There’s an alternative version of the story of the loaves and fishes that I’ve heard told by well-meaning commentators who want to give a more plausible explanation for what happened that day. They say that maybe Jesus didn’t somehow made those loaves and fish multiply. Maybe instead what happened is that people saw the first act of generosity, Jesus giving away those loaves and fishes, and their fear that there wouldn’t be enough ended. And they reached in their own bags, and pulled out their own loaves and fishes, and started to share. Maybe, the fish and bread were there all along on that hill.

I don’t think that’s actually what happened. I like to let Jesus’ miracles be miracles. But it’s an intriguing thought, isn’t it? The idea that maybe when we finally understand that abundance we have been given we can’t keep it to ourselves. The idea that we had “enough” this whole time and now we can share it.

You and I may not be sitting with that crowd on that hill, waiting for some bread and fish, but my guess is that we are all wrestling with what it means to have “enough”, and what we would do if we ever had it.

The good news is that like that crowd we find that when Christ is around we sometimes always seem to have enough…in fact, if we look closely, we might just find that we have abundance. Just like the overflowing baskets that were filled even after everyone was full, we find that Christ somehow has blessed what we refused to hold back. And we find don’t have to hold on out of fear anymore.

So here’s my question for you today? What would you do, if you finally believed that you had “enough”? Whatever that “enough” means to you, whatever it is “enough” of, what would you do if you felt like you had it? And how might that “enough” bless the world?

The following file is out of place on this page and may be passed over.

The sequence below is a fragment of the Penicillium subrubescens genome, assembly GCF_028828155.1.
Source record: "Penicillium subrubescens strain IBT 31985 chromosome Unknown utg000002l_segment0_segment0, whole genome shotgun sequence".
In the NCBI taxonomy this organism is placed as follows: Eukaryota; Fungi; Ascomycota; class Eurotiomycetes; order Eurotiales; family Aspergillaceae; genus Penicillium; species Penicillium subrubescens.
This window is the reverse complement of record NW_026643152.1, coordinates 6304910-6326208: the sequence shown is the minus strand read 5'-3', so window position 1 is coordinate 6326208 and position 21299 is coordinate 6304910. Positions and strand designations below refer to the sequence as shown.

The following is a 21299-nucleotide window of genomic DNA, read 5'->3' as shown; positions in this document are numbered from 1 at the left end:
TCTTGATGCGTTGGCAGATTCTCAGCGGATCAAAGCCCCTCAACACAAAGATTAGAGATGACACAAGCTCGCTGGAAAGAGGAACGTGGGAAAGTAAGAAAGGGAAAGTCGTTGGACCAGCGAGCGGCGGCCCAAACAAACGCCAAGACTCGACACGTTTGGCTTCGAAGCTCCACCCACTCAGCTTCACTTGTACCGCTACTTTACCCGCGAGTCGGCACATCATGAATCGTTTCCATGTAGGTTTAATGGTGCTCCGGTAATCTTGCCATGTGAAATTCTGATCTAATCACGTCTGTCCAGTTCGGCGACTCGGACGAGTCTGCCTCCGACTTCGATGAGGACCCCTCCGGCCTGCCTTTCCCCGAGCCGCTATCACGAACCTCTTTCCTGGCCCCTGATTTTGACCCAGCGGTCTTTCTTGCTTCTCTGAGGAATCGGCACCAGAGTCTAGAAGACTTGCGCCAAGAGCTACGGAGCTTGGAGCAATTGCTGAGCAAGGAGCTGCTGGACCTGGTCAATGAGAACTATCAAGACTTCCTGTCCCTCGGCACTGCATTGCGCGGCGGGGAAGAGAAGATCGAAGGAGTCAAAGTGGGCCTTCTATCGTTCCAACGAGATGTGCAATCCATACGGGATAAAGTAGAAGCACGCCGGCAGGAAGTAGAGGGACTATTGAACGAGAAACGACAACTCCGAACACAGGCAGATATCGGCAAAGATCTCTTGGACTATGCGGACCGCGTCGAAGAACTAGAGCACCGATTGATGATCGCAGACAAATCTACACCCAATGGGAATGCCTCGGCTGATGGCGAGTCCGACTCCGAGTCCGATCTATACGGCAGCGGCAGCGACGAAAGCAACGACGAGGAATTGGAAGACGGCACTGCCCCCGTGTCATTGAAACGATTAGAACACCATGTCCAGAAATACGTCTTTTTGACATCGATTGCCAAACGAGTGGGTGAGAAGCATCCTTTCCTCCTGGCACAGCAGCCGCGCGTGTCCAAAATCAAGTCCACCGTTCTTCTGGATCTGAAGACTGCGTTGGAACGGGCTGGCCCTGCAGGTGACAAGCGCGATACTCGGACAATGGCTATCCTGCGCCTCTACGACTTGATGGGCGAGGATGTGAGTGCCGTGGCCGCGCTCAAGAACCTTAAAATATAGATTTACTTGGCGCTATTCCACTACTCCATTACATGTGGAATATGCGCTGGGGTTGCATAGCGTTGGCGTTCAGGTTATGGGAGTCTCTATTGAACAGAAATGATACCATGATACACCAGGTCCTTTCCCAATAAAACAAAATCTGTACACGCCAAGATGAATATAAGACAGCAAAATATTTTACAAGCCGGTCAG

As we prepare to come to a table where a simple meal, begun in a time of great uncertainty, has for centuries proven to be “enough”, may we be strengthened by the bread and the cup to ask ourselves that question, and then to step out in faith to answer it. Amen.

Loaves, Fishes, and Hope – Sermon for July 29th 2012

John 6:1-21
6:1 After this Jesus went to the other side of the Sea of Galilee, also called the Sea of Tiberias.

6:2 A large crowd kept following him, because they saw the signs that he was doing for the sick.

6:3 Jesus went up the mountain and sat down there with his disciples.

6:4 Now the Passover, the festival of the Jews, was near.

6:5 When he looked up and saw a large crowd coming toward him, Jesus said to Philip, “Where are we to buy bread for these people to eat?”

6:6 He said this to test him, for he himself knew what he was going to do.

6:7 Philip answered him, “Six months’ wages would not buy enough bread for each of them to get a little.”

6:8 One of his disciples, Andrew, Simon Peter’s brother, said to him,

6:9 “There is a boy here who has five barley loaves and two fish. But what are they among so many people?”

6:10 Jesus said, “Make the people sit down.” Now there was a great deal of grass in the place; so they sat down, about five thousand in all.